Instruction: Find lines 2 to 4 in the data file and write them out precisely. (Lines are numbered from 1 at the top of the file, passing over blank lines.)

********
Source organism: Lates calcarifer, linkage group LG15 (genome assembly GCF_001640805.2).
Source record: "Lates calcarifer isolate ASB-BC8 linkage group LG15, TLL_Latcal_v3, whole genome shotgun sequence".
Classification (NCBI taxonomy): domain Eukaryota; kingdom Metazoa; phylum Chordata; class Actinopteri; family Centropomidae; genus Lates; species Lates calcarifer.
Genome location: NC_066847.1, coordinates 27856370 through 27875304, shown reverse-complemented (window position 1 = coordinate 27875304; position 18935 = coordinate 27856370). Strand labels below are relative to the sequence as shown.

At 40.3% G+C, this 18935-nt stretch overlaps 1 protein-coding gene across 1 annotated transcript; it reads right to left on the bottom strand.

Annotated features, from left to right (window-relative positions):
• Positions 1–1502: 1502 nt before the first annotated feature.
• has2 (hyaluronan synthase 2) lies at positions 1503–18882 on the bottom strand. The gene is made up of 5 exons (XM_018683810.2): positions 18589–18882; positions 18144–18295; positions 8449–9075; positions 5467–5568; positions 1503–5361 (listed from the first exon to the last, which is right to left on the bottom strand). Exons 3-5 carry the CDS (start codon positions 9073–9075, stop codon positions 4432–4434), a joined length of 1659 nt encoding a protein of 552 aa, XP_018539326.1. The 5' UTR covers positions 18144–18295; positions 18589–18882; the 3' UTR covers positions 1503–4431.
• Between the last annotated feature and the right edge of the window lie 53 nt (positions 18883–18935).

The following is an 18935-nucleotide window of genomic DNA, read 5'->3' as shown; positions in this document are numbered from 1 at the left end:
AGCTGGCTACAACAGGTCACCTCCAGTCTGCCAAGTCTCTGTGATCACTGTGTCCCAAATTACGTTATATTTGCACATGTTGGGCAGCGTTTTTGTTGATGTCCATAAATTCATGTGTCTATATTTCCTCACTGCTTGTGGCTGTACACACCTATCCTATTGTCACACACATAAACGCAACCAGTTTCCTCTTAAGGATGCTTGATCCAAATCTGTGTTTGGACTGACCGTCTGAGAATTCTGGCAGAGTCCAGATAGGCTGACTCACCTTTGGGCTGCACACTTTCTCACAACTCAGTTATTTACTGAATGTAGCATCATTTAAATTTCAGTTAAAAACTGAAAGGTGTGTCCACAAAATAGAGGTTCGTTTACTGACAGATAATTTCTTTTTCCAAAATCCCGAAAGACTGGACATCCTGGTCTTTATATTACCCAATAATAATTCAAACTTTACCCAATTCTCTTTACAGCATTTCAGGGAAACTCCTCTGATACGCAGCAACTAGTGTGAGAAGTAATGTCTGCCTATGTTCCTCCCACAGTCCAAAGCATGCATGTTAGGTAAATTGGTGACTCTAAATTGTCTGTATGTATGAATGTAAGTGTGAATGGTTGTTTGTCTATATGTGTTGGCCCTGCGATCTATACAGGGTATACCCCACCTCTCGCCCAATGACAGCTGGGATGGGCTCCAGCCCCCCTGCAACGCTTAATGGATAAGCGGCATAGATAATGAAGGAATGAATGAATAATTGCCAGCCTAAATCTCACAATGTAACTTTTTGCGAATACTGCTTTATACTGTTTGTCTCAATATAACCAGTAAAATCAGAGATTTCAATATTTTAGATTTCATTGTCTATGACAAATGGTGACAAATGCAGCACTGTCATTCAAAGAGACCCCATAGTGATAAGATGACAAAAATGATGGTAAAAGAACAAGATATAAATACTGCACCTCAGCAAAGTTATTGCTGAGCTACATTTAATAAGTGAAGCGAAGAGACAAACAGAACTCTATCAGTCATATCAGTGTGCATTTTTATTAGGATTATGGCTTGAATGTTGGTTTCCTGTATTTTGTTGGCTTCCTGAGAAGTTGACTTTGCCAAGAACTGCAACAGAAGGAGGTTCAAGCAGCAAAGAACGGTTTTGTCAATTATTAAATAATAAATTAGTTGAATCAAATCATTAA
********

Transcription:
Source record: "Lates calcarifer isolate ASB-BC8 linkage group LG15, TLL_Latcal_v3, whole genome shotgun sequence".
Classification (NCBI taxonomy): domain Eukaryota; kingdom Metazoa; phylum Chordata; class Actinopteri; family Centropomidae; genus Lates; species Lates calcarifer.
Genome location: NC_066847.1, coordinates 27856370 through 27875304, shown reverse-complemented (window position 1 = coordinate 27875304; position 18935 = coordinate 27856370). Strand labels below are relative to the sequence as shown.